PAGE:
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I would love to own a honda insight and am completely ready about once a week to buy one, But I have been told that they can not perform (keep up with traffic in the mountains). I live in denver and need to drive through the rockies regularly. Does anyone have experience as a regular mountain driver in an insight? thanks so much.
 

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Lots of low gear driving

Most of the folks around the forum will say that they don't have much problem with mountains, just downshift to 3rd and keep on trucking. It will tend to pull your battery pack down but it'll charge back up on the return trip! And you won't be getting 60 mpg until the return trip either, I suppose.
But consider, the rest of the time around town, you'll be doing fine with untouchable gas milage! 8)

Snow boarding? Might have to get a bit original with your equipment storage, no known supplier of Insight roof racks and such.
 

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I would recommend that you get a CVT Insight. They deal with steep hills much better, because the transmission will use exactly the gear ratio that it needs. The CVT is also much better at managing the battery charge, so you'll be less likely to deplete the battery on mountain roads.

I never drove my Insight in the Rocky Mountains before. However, I drove it from San Francisco to Lake Tahoe once. I believe it was something like an 8000 rise, and the Insight did very well. The battery charge dropped to about 1/3 and quickly recharged. I even found myself passing people going 75 MPH uphill (and there was a fair amount of power left over for acceleration). I felt like I could have gone 80 or 90 uphill. Don't get me wrong, the Insight is no sports car. However, I was surprised how well it did in the mountains.

The CVT does some pretty smart battery management. When it's almost fully charged, then the battery only recharges when you take your foot off the gas. However, if the charge is around 2/3's, then the Insight gets more aggresive at charging, and starts to charge when you are cruising at a constant speed. If the charge is even lower, perhaps around 1/3, then it charges the battery even while driving uphill, and only stops charging when you are significantly accelerating.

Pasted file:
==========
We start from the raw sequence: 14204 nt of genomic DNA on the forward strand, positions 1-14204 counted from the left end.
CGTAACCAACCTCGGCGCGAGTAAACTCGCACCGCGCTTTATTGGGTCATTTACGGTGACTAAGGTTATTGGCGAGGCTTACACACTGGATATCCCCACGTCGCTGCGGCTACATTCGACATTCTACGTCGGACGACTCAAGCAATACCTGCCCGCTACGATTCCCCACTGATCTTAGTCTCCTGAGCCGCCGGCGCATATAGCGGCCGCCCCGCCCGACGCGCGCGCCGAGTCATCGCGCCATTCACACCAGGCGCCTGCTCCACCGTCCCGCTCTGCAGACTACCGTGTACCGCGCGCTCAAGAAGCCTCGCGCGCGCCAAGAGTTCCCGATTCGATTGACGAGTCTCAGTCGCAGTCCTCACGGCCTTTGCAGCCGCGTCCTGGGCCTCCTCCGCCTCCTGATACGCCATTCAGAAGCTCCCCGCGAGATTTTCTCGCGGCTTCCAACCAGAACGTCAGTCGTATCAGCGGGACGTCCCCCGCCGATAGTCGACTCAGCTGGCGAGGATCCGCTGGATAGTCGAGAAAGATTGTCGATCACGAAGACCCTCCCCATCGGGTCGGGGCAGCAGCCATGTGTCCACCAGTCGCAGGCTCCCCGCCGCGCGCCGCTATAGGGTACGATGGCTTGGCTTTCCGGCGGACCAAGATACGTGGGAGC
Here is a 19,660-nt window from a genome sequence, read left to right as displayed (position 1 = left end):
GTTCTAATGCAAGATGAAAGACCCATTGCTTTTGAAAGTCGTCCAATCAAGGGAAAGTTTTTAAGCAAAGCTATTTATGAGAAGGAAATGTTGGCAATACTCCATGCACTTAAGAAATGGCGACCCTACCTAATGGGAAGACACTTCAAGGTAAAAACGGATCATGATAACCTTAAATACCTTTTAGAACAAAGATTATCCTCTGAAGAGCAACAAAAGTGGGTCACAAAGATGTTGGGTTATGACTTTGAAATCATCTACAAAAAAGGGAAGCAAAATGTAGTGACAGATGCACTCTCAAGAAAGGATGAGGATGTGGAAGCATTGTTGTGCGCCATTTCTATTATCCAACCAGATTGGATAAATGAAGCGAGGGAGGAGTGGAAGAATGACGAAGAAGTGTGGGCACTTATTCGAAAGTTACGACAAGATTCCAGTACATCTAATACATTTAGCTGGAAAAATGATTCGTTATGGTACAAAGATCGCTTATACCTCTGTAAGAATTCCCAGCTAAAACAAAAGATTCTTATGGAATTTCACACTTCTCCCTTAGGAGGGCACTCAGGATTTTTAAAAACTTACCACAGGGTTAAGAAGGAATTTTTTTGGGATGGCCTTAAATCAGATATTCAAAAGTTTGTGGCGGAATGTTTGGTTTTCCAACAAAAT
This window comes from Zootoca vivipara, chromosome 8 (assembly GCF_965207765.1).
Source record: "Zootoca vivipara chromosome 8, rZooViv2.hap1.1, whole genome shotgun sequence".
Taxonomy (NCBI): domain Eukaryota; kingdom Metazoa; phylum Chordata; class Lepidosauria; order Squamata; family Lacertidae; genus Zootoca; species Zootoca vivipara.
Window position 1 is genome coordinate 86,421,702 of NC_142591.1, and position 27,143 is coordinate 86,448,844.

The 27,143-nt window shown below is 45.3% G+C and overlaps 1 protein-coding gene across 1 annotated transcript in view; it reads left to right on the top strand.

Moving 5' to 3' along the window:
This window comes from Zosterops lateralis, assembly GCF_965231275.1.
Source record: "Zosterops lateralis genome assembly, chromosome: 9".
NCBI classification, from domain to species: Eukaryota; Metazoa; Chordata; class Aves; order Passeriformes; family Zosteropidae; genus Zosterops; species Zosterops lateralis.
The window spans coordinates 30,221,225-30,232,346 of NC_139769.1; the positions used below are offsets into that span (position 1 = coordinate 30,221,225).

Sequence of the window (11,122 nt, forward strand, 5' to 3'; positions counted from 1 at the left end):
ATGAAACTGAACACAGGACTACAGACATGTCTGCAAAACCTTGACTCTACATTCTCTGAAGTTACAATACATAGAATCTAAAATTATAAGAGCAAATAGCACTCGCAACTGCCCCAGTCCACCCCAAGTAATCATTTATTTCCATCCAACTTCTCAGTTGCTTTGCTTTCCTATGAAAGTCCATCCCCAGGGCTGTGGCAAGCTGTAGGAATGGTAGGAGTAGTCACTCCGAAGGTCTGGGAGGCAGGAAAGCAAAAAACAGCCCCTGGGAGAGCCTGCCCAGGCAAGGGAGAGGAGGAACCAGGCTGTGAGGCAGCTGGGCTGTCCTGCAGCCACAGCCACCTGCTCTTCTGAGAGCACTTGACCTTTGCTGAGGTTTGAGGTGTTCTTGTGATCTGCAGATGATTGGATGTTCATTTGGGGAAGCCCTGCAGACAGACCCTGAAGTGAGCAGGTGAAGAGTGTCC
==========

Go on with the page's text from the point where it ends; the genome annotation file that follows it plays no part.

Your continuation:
The end result is that it's pretty hard to deplete the battery. Most uphill climbs consist of steep sections mixed with flat or less-steep sections. If the battery is low, then you'll be able to pick up some charging on the less steep sections. I was surprised how well it works, and have never been able to deplete my battery.

Disclaimer: As I said, I haven't done any Rocky Mountain driving in this car. I have a hunch that driving east through Vail Pass might deplete your battery. I seem to remember a 10 mile stretch where it's all 7% uphill. Fortuantely, the car still works when the battery is depleted. It just has less power.

Good luck with your decision. I hope you buy an Insight!
 

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155,000 miles with most of it in the mountains of Southern Calif. Live at app.. 2500 ft. elevation. daily runs between 2500ft to 4000ft to sea level. Keep the engine around 3200 rpm and sacrifice the mileage but keep your IMA battery full.
Trying to recharge the IMA battery takes a lot of mileage from the final results.
70-75 mph in third gear is "no sweat" for the Insight engine. It loves to "hummmmm".
 

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Willie Williford said:
155,000 miles with most of it in the mountains of Southern Calif. Live at app.. 2500 ft. elevation. daily runs between 2500ft to 4000ft to sea level. Keep the engine around 3200 rpm and sacrifice the mileage but keep your IMA battery full.
How do you "keep your IMA battery full"??? Especially when driving in on mountain roads?

After I had my IMA system replaced a few months ago, I noticed a distinct difference in how it worked. It now uses the electric assist MUCH more freely, including during very mild acceleration. I haven't been to the mountains yet, but my feeling is that it's going to be quite impossible to prevent the assist from being utilized most all the time when climbing, and I'm going to have a fully discharged battery in pretty short order.
 

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I have not gone on I70 into the mountains yet, but I have driven up Ute Pass west of Colorado Springs. It's easy to keep up to the speed limit by shifting down to third or second gear, and it's not hard to stay completely out of the battery while doing so. This is not an interstate highway, though. I don't know if the Insight would be able to go 70 mph up I70 west of Golden...

Fourth and fifth gears on this car are quite extreme overdrive ratios, and it frequenty makes sense to use third gear. Maybe I'll try I70 this weekend...
 

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I just took my '03 west on I70 to Silverthorne for the first time today. I was pretty thoroughly impressed at how well it handled. The only issue I had at all was on the return trip at the stretch before the Tunnel. I was completely out of battery power by the time I got to the top. But everything was back to normal by the time I got back to town. ;)
 
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